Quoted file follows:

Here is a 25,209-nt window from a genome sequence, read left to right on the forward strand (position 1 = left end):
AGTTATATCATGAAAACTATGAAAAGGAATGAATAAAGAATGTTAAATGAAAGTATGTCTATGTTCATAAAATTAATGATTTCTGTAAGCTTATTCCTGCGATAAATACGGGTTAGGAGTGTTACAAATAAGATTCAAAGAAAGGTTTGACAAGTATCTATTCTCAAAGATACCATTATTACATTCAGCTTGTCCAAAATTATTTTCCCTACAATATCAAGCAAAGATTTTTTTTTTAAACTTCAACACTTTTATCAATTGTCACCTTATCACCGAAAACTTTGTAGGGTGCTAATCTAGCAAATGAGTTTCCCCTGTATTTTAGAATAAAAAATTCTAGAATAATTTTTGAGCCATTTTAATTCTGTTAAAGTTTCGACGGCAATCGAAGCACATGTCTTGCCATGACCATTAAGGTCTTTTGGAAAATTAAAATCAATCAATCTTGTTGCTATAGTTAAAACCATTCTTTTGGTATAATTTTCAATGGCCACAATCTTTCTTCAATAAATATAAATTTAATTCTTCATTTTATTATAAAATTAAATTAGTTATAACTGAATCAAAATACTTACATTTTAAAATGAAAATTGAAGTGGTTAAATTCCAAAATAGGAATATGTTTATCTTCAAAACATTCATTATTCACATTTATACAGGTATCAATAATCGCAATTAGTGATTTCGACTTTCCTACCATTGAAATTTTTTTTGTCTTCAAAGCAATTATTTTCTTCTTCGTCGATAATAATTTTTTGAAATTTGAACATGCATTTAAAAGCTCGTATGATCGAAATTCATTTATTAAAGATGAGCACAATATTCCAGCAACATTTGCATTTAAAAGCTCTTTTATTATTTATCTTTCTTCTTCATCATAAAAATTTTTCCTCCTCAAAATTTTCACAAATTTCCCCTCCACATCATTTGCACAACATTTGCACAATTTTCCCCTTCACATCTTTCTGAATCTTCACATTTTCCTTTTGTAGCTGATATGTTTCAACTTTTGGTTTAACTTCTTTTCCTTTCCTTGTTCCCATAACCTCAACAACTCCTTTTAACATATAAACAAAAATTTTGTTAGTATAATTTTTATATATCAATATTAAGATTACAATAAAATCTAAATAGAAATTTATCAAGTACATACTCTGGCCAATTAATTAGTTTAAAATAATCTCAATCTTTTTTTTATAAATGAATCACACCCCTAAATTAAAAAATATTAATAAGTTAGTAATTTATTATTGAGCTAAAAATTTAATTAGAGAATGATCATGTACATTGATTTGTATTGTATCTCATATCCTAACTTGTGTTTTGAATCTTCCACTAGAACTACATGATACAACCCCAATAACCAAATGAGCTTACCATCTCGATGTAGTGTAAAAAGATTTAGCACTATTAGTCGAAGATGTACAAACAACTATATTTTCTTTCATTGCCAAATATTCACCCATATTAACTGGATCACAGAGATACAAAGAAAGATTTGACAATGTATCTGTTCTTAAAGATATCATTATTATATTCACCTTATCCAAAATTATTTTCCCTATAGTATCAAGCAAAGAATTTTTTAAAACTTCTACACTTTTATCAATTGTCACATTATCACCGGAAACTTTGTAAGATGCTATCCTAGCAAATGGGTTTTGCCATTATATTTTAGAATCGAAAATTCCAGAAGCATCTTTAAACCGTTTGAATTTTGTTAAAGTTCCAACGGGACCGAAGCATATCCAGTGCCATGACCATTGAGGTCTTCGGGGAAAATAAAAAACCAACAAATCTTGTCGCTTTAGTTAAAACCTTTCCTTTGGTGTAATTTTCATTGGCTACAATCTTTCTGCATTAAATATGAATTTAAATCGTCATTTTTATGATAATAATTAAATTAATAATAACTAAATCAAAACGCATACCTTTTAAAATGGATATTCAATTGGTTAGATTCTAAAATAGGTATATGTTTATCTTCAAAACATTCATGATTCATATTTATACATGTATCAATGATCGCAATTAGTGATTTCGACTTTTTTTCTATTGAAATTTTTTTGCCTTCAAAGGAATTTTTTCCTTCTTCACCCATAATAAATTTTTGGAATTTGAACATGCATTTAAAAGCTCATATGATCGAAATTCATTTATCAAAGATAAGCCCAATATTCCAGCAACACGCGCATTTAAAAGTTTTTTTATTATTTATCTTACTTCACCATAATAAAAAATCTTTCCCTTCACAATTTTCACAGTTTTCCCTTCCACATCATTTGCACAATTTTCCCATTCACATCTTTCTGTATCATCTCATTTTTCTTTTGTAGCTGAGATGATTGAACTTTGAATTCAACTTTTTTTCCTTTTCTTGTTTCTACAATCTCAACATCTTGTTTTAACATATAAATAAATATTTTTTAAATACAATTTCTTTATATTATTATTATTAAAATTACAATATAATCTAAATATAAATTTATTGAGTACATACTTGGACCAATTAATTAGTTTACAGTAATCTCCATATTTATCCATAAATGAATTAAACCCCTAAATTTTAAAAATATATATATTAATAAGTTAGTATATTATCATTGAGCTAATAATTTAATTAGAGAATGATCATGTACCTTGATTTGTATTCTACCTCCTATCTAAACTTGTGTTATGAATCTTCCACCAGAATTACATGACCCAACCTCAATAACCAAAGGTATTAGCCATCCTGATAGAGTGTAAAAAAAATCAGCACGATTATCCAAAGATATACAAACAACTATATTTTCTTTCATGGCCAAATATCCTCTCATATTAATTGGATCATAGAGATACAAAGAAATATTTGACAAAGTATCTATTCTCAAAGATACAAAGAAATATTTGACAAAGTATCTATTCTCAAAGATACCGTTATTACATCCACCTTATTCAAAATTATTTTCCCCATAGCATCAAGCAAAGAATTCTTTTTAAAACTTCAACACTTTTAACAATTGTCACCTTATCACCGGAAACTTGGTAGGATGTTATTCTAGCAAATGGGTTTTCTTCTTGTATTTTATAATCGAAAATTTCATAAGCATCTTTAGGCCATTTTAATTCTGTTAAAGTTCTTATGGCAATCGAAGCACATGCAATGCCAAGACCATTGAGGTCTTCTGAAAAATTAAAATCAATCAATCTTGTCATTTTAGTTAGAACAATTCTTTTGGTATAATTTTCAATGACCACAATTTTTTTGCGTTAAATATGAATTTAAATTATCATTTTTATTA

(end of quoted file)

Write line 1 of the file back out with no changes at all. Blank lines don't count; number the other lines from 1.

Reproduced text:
Here is a 25,209-nt window from a genome sequence, read left to right on the forward strand (position 1 = left end):